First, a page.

If you haven’t already heard, Apple Inc. and the company that developed Fortnite (Epic Games) have been at it in courtrooms for about a year already. Apple users haven’t been able to download the game since the two companies started their battle.
Founded three decades ago by Tim Sweeney, Epic Games has come a long way from its humble roots at its founder’s home garage. The company deals with software development and video games. Their gaming engine Unreal is widely successful and has also been used in making a few movies. Filmmakers use the game engine to create virtual sets to compose shots in real-time and speed up the filmmaking process. Popular movies that have used Epic Games’ engine include Westworld and The Mandalorian.
Epic Games has developed many games over the years. However, the highest success for the company is their multiplayer online game Fortnite: Battle Royale.
Developed and released in 2017, supposedly from a game jam session within the company, the game can be said to have a genre of its own. Within the first few months, Epic Games saw the worldwide success of PUBG and decided to follow them into the battle royale genre.
Three separate game modes are available on Fortnite, the most popular being Fortnite: Battle Royale. Gamers became obsessed, watching at least 50 million accumulative hours every month since March 2018 to date on Twitch. It has received multiple awards, and its successful streak doesn’t seem like it’s ending soon. The games are available on all major game consoles and operating systems.
The game is set in a dystopian world where survivors must fight off zombie attacks. Different game modes change the dynamics of how players interact with each other.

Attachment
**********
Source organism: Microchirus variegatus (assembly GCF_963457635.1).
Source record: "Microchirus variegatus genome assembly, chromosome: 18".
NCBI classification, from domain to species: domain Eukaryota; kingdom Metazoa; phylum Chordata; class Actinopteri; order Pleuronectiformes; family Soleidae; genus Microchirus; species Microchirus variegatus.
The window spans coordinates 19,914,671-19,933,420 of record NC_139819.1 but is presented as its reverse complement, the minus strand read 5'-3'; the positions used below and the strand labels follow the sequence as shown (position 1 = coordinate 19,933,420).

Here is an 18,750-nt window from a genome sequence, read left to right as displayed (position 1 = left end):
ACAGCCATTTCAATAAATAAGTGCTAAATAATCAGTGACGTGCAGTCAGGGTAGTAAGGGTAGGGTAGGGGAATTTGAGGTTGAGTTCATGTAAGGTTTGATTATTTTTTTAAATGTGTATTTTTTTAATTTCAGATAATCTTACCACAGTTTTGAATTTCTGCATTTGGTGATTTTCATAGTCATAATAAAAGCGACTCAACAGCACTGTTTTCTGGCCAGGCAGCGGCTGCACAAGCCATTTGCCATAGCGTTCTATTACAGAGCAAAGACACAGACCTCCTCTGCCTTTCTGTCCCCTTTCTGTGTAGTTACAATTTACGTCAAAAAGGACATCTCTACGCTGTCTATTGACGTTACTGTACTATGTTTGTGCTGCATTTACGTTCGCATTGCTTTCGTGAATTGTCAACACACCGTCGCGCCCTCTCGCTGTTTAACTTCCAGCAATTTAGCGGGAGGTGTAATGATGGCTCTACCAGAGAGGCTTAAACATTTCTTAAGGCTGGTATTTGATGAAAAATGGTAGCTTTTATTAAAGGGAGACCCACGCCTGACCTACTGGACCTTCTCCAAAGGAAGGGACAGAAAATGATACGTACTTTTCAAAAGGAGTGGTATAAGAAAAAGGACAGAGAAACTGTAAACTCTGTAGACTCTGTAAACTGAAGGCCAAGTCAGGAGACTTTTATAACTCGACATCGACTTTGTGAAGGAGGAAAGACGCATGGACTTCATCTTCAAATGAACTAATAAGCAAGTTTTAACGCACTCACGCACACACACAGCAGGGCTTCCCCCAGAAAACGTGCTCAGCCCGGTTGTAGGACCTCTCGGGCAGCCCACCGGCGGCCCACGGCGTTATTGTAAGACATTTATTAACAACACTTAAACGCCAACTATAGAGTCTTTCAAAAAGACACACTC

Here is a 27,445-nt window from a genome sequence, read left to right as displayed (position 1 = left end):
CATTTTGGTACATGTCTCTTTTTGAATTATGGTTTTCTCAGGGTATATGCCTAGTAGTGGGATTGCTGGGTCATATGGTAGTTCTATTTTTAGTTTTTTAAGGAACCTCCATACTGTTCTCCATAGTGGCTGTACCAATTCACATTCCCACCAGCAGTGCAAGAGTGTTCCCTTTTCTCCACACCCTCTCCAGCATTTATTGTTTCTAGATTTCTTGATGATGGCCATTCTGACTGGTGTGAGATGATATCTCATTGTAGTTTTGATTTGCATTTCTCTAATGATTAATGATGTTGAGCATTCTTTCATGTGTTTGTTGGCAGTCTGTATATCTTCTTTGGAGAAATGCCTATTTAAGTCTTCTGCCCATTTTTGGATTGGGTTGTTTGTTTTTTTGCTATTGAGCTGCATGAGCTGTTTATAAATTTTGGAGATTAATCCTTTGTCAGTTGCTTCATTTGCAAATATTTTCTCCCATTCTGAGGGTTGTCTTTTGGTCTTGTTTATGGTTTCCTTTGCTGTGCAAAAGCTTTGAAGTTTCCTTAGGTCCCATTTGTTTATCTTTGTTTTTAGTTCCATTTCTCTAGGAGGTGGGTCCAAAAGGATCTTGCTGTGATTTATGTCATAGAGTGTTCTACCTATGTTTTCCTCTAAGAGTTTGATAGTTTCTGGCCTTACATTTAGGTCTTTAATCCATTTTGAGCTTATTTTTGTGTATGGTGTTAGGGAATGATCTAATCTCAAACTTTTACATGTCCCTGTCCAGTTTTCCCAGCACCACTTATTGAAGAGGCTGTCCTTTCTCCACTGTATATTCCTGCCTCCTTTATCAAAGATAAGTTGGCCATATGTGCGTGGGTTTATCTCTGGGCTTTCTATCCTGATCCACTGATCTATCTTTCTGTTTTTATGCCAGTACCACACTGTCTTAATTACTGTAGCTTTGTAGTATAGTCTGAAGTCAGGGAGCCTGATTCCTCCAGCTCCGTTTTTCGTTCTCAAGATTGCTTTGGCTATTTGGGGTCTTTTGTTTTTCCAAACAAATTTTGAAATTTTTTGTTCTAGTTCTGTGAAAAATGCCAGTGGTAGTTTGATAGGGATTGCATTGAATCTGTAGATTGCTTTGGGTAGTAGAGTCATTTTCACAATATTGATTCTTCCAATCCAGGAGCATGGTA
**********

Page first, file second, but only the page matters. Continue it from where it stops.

These are the three modes of play:
- Fortnite: Creative where players (up to a group of four) play against the game.
- Fortnite: Battle Royal where players play against each other with the option to form groups.
- Fortnite: Save the World where players are given complete freedom.
Given the statistics, it isn’t surprising that Twitch live streamers continue to play the game. Newcomers can use SubscriberZ to get ahead of older, more experienced competitors.
Legal Battle With Apple Inc.
Founder Tim Sweeney estimates that an 8% revenue cut should be enough for digital distribution platforms such as Apple’s iOS App Store, and Google Play. Currently, every purchase made through the iOS App Store pays 30% to Apple Inc. as a revenue cut. In mid-2020, Epic Games started offering in-app purchases in their popular game Fortnite to bypass this revenue cut, and Apple saw this as a breach of their contract. Subsequently, Apple removed Fortnite from the App Store.
A lawsuit against Apple inc. was filed last August by Epic Games. Another was filed against Google, but fewer details are known of their case. Epic Games named its founder and CEO Tim Sweeney as a witness and mentioned a few others from within the company. They claim to be fighting against the anti-competitive behavior that Apple is showing by taking a larger cut.
Following the ban of Fortnite from iOS, many iPhone owners who already owned the game auctioned their smartphones, often for large sums of money. Many large corporations were supportive of Epic Games, and some joined them hoping to reach a better solution for app developers to distribute their products on major platforms.
It seems that Apple is listening, as it declared that app developers that meet certain requirements pay a reduced cut of 15%, so long as they apply for it. That still may not be fair in Tim Sweeney’s opinion, but it’s a start.
Feature Image Credits: New York Post